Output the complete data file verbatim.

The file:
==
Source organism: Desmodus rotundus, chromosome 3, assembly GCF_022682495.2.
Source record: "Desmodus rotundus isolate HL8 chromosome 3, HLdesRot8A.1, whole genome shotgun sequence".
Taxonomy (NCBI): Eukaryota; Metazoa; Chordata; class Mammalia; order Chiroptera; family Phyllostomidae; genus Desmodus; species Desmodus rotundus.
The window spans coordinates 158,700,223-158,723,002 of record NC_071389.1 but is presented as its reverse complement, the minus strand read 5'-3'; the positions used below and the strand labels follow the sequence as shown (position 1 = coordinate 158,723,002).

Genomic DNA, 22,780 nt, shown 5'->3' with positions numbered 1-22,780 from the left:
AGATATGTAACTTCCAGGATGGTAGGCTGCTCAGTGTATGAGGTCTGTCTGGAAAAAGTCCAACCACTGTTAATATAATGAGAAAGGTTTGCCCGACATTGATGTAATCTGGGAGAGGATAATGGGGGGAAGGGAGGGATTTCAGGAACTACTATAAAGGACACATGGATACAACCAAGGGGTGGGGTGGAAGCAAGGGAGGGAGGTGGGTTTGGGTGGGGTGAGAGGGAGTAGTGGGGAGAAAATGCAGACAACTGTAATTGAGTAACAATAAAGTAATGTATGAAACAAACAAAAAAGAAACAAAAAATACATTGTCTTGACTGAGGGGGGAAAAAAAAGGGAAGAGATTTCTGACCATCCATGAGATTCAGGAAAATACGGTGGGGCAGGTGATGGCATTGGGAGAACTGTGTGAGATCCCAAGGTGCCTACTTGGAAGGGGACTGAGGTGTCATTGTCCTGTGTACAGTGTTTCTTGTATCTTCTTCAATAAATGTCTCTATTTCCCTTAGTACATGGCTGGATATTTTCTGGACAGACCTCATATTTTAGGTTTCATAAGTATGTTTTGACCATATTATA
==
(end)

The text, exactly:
Source organism: Desmodus rotundus, chromosome 3, assembly GCF_022682495.2.
Source record: "Desmodus rotundus isolate HL8 chromosome 3, HLdesRot8A.1, whole genome shotgun sequence".
Taxonomy (NCBI): Eukaryota; Metazoa; Chordata; class Mammalia; order Chiroptera; family Phyllostomidae; genus Desmodus; species Desmodus rotundus.
The window spans coordinates 158,700,223-158,723,002 of record NC_071389.1 but is presented as its reverse complement, the minus strand read 5'-3'; the positions used below and the strand labels follow the sequence as shown (position 1 = coordinate 158,723,002).

Genomic DNA, 22,780 nt, shown 5'->3' with positions numbered 1-22,780 from the left:
AGATATGTAACTTCCAGGATGGTAGGCTGCTCAGTGTATGAGGTCTGTCTGGAAAAAGTCCAACCACTGTTAATATAATGAGAAAGGTTTGCCCGACATTGATGTAATCTGGGAGAGGATAATGGGGGGAAGGGAGGGATTTCAGGAACTACTATAAAGGACACATGGATACAACCAAGGGGTGGGGTGGAAGCAAGGGAGGGAGGTGGGTTTGGGTGGGGTGAGAGGGAGTAGTGGGGAGAAAATGCAGACAACTGTAATTGAGTAACAATAAAGTAATGTATGAAACAAACAAAAAAGAAACAAAAAATACATTGTCTTGACTGAGGGGGGAAAAAAAAGGGAAGAGATTTCTGACCATCCATGAGATTCAGGAAAATACGGTGGGGCAGGTGATGGCATTGGGAGAACTGTGTGAGATCCCAAGGTGCCTACTTGGAAGGGGACTGAGGTGTCATTGTCCTGTGTACAGTGTTTCTTGTATCTTCTTCAATAAATGTCTCTATTTCCCTTAGTACATGGCTGGATATTTTCTGGACAGACCTCATATTTTAGGTTTCATAAGTATGTTTTGACCATATTATA